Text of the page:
I must have looked confused.

“Talk to Leo here,” Rudy said, pointing to one of his cronies. “He will give you some campaign literature and show you what doors to knock on. When you have done that for me, you come back and we can talk some more.”

Author: Almost Iowa

36 thoughts on “Sausage and Laws”

  1. 😊 this unfortunately is politics; especially with Rudy’s listings of thinks needing attention. Question then is how are the priorities set? And who sets them?
    I bet that there are more potholes in San Francisco than Minnesota.

  2. Well, this was both throughly entertaining and ready to push me into mild despair at the state of today’s political arena 😂

  3. Surely you’ve heard the true story about the guy somewhere who dealt with his potholes by planting Christmas trees in each one. It garnered some attention, and probably more than a few imitators. Houston’s mayor concerns himself with traffic justice for bike riders and the wheel-chair bound, but ignores the potholes. There are primary streets in Houston I avoid at all costs, for the sake of my tie-rods.

    Now, sausage? That’s a warm memory. Every Christmas I’d help my Swedish grandmother make potatis korv: potato sausage. It was delicious. I’ve never had the courage to order some online, since I’d hate for it to fail to measure up to my memories.

  4. That is so true! And politics are still this way, only all the deals are done behind closed doors by politicians and their toadies who all pretend to be noble beings doing noble things for the common good. Like you, I preferred it when politics were more straight-forward. And honest.

    1. The primary difference between politics then and now is that today political parties are dominated by “activist” groups who are all led by the loudest and most shrill of voices.

    1. Few of my stories are true, the rest are truthy.

      What is mostly true is that I spent a lot of time at the late and great O’Gara’s.

      [True story]

      Once I needed a cop, like right now, so rather than calling 911, I sprinted over to O’Gara’s and burst into the kitchen.

      “Hey, you want to bust up a domestic?”

      The cop, who was reliably there, looked to his sandwich for advice.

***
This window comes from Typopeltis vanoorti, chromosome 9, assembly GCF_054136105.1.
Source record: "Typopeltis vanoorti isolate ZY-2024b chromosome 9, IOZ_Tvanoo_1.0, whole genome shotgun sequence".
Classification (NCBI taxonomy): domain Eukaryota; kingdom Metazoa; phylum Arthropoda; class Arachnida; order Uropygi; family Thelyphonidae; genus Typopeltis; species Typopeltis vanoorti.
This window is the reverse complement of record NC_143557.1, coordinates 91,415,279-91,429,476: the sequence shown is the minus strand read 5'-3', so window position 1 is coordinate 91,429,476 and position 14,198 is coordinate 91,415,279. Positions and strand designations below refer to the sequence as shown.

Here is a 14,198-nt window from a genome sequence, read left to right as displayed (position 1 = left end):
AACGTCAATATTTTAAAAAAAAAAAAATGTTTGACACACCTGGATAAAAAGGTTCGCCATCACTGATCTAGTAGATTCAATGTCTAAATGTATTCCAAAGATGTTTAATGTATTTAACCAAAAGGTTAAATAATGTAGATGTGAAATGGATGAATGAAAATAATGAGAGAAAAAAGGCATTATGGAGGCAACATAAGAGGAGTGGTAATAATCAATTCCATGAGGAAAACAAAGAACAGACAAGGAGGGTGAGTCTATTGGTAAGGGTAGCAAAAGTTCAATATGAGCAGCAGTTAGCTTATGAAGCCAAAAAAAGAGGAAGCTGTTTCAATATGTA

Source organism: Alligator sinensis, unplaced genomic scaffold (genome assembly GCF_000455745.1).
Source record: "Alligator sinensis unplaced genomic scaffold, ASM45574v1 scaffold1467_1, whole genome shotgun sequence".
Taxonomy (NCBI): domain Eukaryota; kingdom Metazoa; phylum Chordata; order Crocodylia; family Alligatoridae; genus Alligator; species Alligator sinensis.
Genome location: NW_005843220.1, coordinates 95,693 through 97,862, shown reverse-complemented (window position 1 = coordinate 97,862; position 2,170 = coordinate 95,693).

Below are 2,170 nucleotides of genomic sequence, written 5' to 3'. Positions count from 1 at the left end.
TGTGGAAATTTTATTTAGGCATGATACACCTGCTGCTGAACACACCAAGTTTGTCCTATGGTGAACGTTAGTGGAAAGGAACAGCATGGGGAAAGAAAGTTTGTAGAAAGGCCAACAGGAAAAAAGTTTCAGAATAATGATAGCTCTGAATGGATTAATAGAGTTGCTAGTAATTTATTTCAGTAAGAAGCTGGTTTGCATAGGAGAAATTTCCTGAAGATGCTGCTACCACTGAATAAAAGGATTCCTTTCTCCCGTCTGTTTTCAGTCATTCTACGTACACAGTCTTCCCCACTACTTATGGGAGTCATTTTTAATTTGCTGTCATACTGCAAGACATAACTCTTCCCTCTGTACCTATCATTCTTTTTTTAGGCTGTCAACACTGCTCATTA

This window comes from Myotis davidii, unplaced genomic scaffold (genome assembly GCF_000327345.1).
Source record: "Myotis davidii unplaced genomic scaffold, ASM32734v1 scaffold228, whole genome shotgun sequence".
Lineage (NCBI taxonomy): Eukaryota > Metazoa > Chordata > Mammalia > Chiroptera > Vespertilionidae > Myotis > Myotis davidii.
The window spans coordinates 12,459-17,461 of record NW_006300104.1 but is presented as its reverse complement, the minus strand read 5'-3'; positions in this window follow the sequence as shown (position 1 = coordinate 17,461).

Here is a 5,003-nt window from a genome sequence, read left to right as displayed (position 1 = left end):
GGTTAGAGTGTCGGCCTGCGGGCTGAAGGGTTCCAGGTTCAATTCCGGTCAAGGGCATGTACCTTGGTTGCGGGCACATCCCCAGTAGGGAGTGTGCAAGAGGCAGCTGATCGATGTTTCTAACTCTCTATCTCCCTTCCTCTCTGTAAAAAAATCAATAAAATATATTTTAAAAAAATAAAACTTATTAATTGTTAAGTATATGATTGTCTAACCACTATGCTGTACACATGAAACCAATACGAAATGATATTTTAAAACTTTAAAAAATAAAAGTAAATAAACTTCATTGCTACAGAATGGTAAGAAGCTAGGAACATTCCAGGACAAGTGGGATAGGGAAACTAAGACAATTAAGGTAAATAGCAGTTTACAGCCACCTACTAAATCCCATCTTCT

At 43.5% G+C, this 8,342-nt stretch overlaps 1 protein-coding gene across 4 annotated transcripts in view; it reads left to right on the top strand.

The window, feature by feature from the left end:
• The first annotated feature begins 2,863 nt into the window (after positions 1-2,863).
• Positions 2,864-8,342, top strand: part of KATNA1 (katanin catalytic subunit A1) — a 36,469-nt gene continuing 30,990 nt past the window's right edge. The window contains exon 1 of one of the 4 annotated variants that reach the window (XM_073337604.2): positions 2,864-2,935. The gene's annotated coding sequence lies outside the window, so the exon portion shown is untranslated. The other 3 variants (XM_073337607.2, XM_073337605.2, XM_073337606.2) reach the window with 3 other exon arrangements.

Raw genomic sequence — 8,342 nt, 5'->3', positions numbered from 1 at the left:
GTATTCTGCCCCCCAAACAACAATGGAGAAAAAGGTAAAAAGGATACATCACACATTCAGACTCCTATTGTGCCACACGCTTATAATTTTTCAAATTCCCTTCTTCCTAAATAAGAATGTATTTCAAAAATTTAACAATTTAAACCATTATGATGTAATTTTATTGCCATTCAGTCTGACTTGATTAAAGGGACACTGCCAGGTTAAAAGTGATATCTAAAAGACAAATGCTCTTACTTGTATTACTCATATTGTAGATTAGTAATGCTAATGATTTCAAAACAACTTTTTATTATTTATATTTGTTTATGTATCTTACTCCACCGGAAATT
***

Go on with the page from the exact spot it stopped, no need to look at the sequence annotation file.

“It’s pretty bad,” I told him.

      The sandwich replied, “I’ll still be here when you get back.”

  5. Quite the lesson. I remember many such lessons by the men who would talk around the tables at our business. Politicians, businessmen and the odd criminal. In all cases, nothing is free, and, in addition to “what have you done for me?” is “what have you done for me lately?”

    1. The worst thing that was ever done in Minnesota was done in the name of reform. For some misguided reason, the legislature ordained that lobbyists could not buy representatives meals or drinks.

      In the old days, they would all gather together at McGowan’s to drink and cut deals. Without anyone to pick up the tab, they stopped hanging out and started hating each other.

  6. I have to go back to sausage because back in the day my in-laws use to get together and make it. I can’t say I liked watching it, but it sure tasted good down the road after I had those visions out of my head. 🙂 As to politics, you’re right. I guess what’s been bothering me these days is we use to be Americans first and affiliated with a particular party way down the list after family, friends, neighbors, etc. Today, it seems like red or blue is more front and center than anything else. I’m pretty sure that’s not a good thing long term. You take care and have a good Christmas.

    1. I used to play with a black kid named Reginald back in kindergarten. My parents had no problem with his race – then they learned he was Baptist.

      His parents were equally shocked to learn I was Catholic.

      That ended that.

      Religion used to be the Great Divider. Now politics has become religion, so the bitter divisions have come roaring back.

    1. We, the smucks, should just stop paying taxes

      My brother is a huge fan of NYT columnist and Nobel Laurite Paul Krugman. I am not. In my mind Paul is always wrong and never in doubt.

      One day my brother showed me a NYT column where Mr. Krugman suggested the government mint a trillion dollar coin to get around the debt ceiling. He went on to suggest that “money is a social contrivance”.

      Without arguing the economics of it, I simply suggested to my brother that if we could print all the money we wanted without consequence, why do we have to pay taxes?

    1. Oh yeah…..

      And from someone who spent a decade in Minneapolis City Hall, I noticed the changes from the sudden influx of politicians from Chicago in the wake of the Daly machine demise.